Wow. NOW Mia McLeod is attacking Carolyn Click

Here’s the latest escalation from Rep. Mia McLeod, who really seems to be going around the bend on this thing:

Okay, Ms. Click, so you write front-page fabrications about race in Richland Two on Sunday and then again on Tuesday and Wednesday of the same week? Guess The State must be hard-pressed for real news…and real journalists.

Race wasn’t an issue in Richland Two until you and your White Citizens Council (WCC) buddies made it one.Mia leopard jacket

The illusion of racial tension and animosity you guys have created continues to reveal your true colors. In fact, the same WCC spokesperson quoted in Sunday’s story, had this to add today,

“These people are playing hardball—if they get control they will drive off all the competent people…”

Funny thing is…”these people” kinda reminds me of “those people” and “you people.”

Clearly these are “your people,” Ms. Click, since you’re working overtime to help disseminate and lend credibility to their racist chatter.

Thankfully, somebody at The State had the good sense (not you, of course) to remove his racist rant from “the story” you originally posted online last night, as well as the printed version today.

More proof that “control”—not race, is the real issue. “If they get it,” means we’ve never had it. Guess that’s what scares y’all so much.

And you so desperately want the few readers you do have, to believe that I’m Amelia McKie’s biggest supporter. Guess that’s why you’ve conveniently omitted thousands of dollars in contributions and a diverse cross-section of her contributors from your “story.”

Too bad that while you’re working hard to undermine and discredit Mrs. McKie, the front-runner in this school board race, you’ve actually disclosed even more “evidence” of the collaboration between the current Administration and the WCC.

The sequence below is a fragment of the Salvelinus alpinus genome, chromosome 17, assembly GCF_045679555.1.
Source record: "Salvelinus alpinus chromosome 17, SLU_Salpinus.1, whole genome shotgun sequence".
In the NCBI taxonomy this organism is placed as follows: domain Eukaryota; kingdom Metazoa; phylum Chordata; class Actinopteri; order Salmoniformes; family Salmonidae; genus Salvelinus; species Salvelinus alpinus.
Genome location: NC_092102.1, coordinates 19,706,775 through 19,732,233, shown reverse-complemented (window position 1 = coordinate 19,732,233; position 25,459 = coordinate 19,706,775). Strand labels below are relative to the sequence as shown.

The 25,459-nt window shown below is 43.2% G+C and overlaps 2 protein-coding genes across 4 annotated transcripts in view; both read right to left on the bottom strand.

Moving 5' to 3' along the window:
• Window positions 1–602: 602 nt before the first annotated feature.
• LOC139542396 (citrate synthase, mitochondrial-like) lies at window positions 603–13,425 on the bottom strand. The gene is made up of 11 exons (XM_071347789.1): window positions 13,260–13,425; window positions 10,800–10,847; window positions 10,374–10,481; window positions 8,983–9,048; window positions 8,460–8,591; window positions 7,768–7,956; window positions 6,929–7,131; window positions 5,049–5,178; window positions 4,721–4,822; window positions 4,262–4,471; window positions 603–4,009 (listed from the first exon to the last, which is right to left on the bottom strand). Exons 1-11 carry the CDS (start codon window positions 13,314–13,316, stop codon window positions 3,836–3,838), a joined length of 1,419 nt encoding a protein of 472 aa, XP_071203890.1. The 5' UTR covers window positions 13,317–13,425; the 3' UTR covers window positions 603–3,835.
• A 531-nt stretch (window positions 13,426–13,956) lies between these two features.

Obviously, the campaign contributions of current R2 Administrators to some of the WCC’s “chosen four” is evidence of collaboration and conflict—not to mention, impropriety. But I’m sure that’s well above your pay grade, Ms. Click, since The State must not require you to check the rules or the facts before you print your fabrications.

And for what it’s worth, I didn’t compare Debbie Hamm to Lillian McBride in my blog. I simply referenced incompetence as their common denominator.

Even my Senator chimed in to “reaffirm” his support for Debbie Hamm. But, this isn’t about her. Or is it?

Anyone who thinks she’s “building morale” in R2, is out of touch with everybody but the DO. For her loyal supporters, friendship trumps everything.

What a sobering reality check for the rest of us in Richland Two.

Let’s channel our energy and efforts towards a true commitment to excellence in education, for the benefit of all Richland Two students.

For those who are afraid of losing it, it’s clearly about control. For the rest of us, it’s truly about moving our students, communities and District forward, in a better direction.

It’s time to silence the rhetoric, the rancor and the manufactured issues of race. Next Tuesday, November 4, I’m counting on voters to do just that.

Maybe then, Ms. Click, you can focus your attention on real news, for a change.

Quote that….

Speaking as a 35-year newspaper veteran, I can tell you with authority that this is real news, and Carolyn Click is a real journalist. A good one. I’ve known her for a couple of decades, and I think this is the first time I’ve heard anyone call her professionalism into question.

And you can quote that….

39 thoughts on “Wow. NOW Mia McLeod is attacking Carolyn Click

  1. Bryan Caskey

    “And for what it’s worth, I didn’t compare Debbie Hamm to Lillian McBride in my blog. I simply referenced incompetence as their common denominator.”

    Huh? As I read that part, I sort of turned my head at an angle like a confused dog, then read it again. It still didn’t make sense. Referencing two people’s “common denominator” is a comparison, isn’t it?

    Also, (honest question) when has anyone ever even alleged that Debbie Hamm was incompetent? I must have missed that.

    Reply
    1. Doug Ross

      Same response for me. “Huh????” A common denomitor is not a comparison? But woe be unto him who calls her on that statement. Don’t go there, boyfriend.

      Maybe it’s similar to Brad saying Nikki Haley was sorta like Hitler – not as a comparison but as a common denominator. Nikki can’t get the trains to run on time, however.

      Reply
  2. Kathryn Fenner